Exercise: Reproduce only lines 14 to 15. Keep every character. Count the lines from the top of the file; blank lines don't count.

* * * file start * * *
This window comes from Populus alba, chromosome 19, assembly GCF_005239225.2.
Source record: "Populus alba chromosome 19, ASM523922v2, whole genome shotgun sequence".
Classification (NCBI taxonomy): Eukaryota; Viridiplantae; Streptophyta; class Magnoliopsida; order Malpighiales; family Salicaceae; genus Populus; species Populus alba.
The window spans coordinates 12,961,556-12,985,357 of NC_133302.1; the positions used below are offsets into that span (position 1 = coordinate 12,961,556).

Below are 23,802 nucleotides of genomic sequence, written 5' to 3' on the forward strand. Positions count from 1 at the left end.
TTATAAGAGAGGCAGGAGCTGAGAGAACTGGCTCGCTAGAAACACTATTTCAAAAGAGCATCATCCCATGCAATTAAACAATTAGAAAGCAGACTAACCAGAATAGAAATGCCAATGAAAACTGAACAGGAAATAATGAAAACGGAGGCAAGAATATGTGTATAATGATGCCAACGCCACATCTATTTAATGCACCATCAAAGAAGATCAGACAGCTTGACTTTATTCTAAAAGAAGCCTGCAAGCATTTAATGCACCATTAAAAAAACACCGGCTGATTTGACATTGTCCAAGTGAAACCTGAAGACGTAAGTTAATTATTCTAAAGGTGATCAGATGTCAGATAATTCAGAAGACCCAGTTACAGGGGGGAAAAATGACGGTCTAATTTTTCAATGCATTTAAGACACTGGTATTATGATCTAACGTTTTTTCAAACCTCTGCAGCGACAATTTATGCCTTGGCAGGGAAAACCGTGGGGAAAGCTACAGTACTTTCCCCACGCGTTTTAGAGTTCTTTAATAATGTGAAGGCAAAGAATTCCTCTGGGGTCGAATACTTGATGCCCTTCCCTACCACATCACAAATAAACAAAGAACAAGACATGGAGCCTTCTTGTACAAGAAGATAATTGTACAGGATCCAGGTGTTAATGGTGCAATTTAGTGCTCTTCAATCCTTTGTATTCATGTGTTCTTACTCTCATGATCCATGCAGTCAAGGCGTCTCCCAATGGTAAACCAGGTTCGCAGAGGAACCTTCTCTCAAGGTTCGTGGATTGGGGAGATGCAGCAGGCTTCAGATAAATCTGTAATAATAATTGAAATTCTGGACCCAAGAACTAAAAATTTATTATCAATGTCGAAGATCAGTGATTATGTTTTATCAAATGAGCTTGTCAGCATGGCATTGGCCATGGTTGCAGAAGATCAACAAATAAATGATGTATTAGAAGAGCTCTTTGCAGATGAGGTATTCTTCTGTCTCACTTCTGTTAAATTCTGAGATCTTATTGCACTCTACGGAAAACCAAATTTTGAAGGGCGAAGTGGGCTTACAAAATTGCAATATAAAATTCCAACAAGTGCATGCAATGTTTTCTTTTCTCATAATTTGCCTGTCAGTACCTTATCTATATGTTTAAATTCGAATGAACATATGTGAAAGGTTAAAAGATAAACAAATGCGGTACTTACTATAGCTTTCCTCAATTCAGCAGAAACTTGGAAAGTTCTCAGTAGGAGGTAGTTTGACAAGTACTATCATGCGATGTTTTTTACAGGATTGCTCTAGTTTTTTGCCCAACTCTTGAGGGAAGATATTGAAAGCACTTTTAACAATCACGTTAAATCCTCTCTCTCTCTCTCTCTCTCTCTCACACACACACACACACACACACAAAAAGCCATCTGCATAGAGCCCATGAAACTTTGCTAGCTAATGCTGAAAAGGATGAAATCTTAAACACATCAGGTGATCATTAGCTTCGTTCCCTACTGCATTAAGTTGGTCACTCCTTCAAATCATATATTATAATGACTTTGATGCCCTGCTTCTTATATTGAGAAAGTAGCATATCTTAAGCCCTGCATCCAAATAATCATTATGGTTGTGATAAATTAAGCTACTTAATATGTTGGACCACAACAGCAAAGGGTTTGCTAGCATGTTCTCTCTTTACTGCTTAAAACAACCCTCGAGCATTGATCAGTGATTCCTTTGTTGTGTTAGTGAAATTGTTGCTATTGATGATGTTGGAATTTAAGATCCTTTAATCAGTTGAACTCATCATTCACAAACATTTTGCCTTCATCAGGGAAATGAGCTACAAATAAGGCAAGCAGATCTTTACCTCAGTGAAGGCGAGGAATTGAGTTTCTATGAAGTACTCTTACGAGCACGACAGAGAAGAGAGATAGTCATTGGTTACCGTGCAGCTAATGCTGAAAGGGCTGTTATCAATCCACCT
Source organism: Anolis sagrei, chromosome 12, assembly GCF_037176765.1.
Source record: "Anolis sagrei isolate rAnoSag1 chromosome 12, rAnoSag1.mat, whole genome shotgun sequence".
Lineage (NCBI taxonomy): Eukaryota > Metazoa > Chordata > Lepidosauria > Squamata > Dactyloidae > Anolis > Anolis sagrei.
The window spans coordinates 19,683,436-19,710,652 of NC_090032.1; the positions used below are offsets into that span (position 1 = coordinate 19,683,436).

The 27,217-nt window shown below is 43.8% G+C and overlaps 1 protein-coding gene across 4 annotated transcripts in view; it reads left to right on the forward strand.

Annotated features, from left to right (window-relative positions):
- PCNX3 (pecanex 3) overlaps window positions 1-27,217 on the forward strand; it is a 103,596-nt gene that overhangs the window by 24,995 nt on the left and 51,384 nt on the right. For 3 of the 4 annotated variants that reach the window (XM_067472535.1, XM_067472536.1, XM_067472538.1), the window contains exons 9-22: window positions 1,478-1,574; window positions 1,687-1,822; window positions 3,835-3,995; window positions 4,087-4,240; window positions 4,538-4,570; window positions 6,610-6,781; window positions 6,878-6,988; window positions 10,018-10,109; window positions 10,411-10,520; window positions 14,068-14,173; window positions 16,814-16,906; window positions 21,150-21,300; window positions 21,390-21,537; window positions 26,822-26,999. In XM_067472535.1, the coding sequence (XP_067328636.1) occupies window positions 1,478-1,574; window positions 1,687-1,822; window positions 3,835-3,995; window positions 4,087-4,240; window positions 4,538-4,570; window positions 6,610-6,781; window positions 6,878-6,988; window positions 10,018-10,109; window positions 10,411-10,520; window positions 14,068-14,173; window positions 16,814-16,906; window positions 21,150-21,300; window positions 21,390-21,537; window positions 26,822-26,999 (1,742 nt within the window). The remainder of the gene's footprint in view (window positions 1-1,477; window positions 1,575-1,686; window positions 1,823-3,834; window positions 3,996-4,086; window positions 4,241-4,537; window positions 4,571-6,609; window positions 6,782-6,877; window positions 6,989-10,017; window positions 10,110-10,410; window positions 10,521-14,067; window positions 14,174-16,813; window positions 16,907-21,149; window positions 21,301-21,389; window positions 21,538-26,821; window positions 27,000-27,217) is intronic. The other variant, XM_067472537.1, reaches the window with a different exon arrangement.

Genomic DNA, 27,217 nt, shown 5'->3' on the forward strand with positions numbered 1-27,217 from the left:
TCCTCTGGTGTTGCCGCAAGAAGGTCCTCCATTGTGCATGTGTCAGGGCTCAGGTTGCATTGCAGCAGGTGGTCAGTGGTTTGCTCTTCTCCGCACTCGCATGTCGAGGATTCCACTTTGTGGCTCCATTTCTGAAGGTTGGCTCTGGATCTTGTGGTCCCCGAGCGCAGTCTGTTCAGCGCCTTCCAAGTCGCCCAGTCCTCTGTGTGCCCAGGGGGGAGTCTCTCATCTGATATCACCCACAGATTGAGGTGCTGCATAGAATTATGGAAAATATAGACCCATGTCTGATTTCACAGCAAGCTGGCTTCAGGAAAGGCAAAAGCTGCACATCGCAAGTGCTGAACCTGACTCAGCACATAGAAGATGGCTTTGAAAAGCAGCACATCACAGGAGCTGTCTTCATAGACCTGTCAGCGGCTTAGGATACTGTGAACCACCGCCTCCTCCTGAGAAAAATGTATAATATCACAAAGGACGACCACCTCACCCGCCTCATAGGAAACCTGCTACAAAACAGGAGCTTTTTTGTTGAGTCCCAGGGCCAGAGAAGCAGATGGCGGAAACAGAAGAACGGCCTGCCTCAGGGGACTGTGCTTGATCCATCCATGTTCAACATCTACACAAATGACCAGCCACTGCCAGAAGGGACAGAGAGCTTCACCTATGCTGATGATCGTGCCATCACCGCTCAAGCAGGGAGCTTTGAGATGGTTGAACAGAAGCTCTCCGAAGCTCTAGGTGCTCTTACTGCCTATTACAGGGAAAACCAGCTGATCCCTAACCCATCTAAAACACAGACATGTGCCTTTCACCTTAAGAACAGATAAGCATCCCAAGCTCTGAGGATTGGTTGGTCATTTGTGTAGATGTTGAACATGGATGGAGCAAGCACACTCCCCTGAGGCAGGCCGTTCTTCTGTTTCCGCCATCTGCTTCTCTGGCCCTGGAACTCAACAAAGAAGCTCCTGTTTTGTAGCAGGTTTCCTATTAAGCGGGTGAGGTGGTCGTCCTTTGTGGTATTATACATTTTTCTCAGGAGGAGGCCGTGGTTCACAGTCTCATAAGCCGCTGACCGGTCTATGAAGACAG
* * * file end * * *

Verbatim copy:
Genomic DNA, 27,217 nt, shown 5'->3' on the forward strand with positions numbered 1-27,217 from the left:
TCCTCTGGTGTTGCCGCAAGAAGGTCCTCCATTGTGCATGTGTCAGGGCTCAGGTTGCATTGCAGCAGGTGGTCAGTGGTTTGCTCTTCTCCGCACTCGCATGTCGAGGATTCCACTTTGTGGCTCCATTTCTGAAGGTTGGCTCTGGATCTTGTGGTCCCCGAGCGCAGTCTGTTCAGCGCCTTCCAAGTCGCCCAGTCCTCTGTGTGCCCAGGGGGGAGTCTCTCATCTGATATCACCCACAGATTGAGGTGCTGCATAGAATTATGGAAAATATAGACCCATGTCTGATTTCACAGCAAGCTGGCTTCAGGAAAGGCAAAAGCTGCACATCGCAAGTGCTGAACCTGACTCAGCACATAGAAGATGGCTTTGAAAAGCAGCACATCACAGGAGCTGTCTTCATAGACCTGTCAGCGGCTTAGGATACTGTGAACCACCGCCTCCTCCTGAGAAAAATGTATAATATCACAAAGGACGACCACCTCACCCGCCTCATAGGAAACCTGCTACAAAACAGGAGCTTTTTTGTTGAGTCCCAGGGCCAGAGAAGCAGATGGCGGAAACAGAAGAACGGCCTGCCTCAGGGGACTGTGCTTGATCCATCCATGTTCAACATCTACACAAATGACCAGCCACTGCCAGAAGGGACAGAGAGCTTCACCTATGCTGATGATCGTGCCATCACCGCTCAAGCAGGGAGCTTTGAGATGGTTGAACAGAAGCTCTCCGAAGCTCTAGGTGCTCTTACTGCCTATTACAGGGAAAACCAGCTGATCCCTAACCCATCTAAAACACAGACATGTGCCTTTCACCTTAAGAACAGATAAGCATCCCAAGCTCTGAGGATTGGTTGGTCATTTGTGTAGATGTTGAACATGGATGGAGCAAGCACACTCCCCTGAGGCAGGCCGTTCTTCTGTTTCCGCCATCTGCTTCTCTGGCCCTGGAACTCAACAAAGAAGCTCCTGTTTTGTAGCAGGTTTCCTATTAAGCGGGTGAGGTGGTCGTCCTTTGTGGTATTATACATTTTTCTCAGGAGGAGGCCGTGGTTCACAGTCTCATAAGCCGCTGACCGGTCTATGAAGACAG